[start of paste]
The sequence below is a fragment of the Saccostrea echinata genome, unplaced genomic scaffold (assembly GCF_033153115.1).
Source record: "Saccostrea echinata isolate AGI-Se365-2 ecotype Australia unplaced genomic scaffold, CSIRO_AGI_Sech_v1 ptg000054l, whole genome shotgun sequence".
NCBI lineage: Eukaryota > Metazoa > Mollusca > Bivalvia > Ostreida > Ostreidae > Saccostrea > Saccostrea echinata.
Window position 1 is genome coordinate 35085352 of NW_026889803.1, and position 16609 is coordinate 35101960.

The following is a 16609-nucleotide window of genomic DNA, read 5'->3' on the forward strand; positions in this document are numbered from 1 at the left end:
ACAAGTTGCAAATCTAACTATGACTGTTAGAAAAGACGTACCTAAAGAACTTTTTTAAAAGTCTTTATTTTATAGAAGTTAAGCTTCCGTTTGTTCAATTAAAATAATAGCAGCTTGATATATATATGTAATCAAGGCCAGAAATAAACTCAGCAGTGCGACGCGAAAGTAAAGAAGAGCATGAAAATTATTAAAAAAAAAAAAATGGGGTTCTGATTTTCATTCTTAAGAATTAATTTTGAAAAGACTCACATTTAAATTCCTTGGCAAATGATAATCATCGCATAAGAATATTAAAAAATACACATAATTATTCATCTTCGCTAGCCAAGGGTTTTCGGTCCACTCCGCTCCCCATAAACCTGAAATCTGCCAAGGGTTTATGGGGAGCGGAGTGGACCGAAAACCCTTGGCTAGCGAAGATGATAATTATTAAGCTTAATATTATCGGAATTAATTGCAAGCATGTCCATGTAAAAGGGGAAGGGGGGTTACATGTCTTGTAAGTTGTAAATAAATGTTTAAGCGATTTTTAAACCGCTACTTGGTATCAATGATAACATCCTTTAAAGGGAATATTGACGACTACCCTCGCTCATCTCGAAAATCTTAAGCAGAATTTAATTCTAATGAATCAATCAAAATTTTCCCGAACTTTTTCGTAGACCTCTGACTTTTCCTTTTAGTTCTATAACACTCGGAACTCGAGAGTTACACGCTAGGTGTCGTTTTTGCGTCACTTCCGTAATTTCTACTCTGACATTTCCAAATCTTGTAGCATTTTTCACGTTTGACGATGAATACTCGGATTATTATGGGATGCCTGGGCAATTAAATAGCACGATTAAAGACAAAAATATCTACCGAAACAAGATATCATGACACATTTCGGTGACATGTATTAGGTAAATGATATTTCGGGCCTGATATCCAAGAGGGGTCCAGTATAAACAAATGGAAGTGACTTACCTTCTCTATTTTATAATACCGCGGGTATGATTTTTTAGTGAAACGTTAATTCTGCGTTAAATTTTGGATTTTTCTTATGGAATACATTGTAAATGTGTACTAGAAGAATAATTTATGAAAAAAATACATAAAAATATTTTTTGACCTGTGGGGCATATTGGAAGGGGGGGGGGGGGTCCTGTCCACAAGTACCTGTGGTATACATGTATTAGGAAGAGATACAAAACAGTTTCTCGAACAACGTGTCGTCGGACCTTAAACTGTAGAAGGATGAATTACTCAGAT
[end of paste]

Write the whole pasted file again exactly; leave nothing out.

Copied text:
The sequence below is a fragment of the Saccostrea echinata genome, unplaced genomic scaffold (assembly GCF_033153115.1).
Source record: "Saccostrea echinata isolate AGI-Se365-2 ecotype Australia unplaced genomic scaffold, CSIRO_AGI_Sech_v1 ptg000054l, whole genome shotgun sequence".
NCBI lineage: Eukaryota > Metazoa > Mollusca > Bivalvia > Ostreida > Ostreidae > Saccostrea > Saccostrea echinata.
Window position 1 is genome coordinate 35085352 of NW_026889803.1, and position 16609 is coordinate 35101960.

The following is a 16609-nucleotide window of genomic DNA, read 5'->3' on the forward strand; positions in this document are numbered from 1 at the left end:
ACAAGTTGCAAATCTAACTATGACTGTTAGAAAAGACGTACCTAAAGAACTTTTTTAAAAGTCTTTATTTTATAGAAGTTAAGCTTCCGTTTGTTCAATTAAAATAATAGCAGCTTGATATATATATGTAATCAAGGCCAGAAATAAACTCAGCAGTGCGACGCGAAAGTAAAGAAGAGCATGAAAATTATTAAAAAAAAAAAAATGGGGTTCTGATTTTCATTCTTAAGAATTAATTTTGAAAAGACTCACATTTAAATTCCTTGGCAAATGATAATCATCGCATAAGAATATTAAAAAATACACATAATTATTCATCTTCGCTAGCCAAGGGTTTTCGGTCCACTCCGCTCCCCATAAACCTGAAATCTGCCAAGGGTTTATGGGGAGCGGAGTGGACCGAAAACCCTTGGCTAGCGAAGATGATAATTATTAAGCTTAATATTATCGGAATTAATTGCAAGCATGTCCATGTAAAAGGGGAAGGGGGGTTACATGTCTTGTAAGTTGTAAATAAATGTTTAAGCGATTTTTAAACCGCTACTTGGTATCAATGATAACATCCTTTAAAGGGAATATTGACGACTACCCTCGCTCATCTCGAAAATCTTAAGCAGAATTTAATTCTAATGAATCAATCAAAATTTTCCCGAACTTTTTCGTAGACCTCTGACTTTTCCTTTTAGTTCTATAACACTCGGAACTCGAGAGTTACACGCTAGGTGTCGTTTTTGCGTCACTTCCGTAATTTCTACTCTGACATTTCCAAATCTTGTAGCATTTTTCACGTTTGACGATGAATACTCGGATTATTATGGGATGCCTGGGCAATTAAATAGCACGATTAAAGACAAAAATATCTACCGAAACAAGATATCATGACACATTTCGGTGACATGTATTAGGTAAATGATATTTCGGGCCTGATATCCAAGAGGGGTCCAGTATAAACAAATGGAAGTGACTTACCTTCTCTATTTTATAATACCGCGGGTATGATTTTTTAGTGAAACGTTAATTCTGCGTTAAATTTTGGATTTTTCTTATGGAATACATTGTAAATGTGTACTAGAAGAATAATTTATGAAAAAAATACATAAAAATATTTTTTGACCTGTGGGGCATATTGGAAGGGGGGGGGGGGGTCCTGTCCACAAGTACCTGTGGTATACATGTATTAGGAAGAGATACAAAACAGTTTCTCGAACAACGTGTCGTCGGACCTTAAACTGTAGAAGGATGAATTACTCAGAT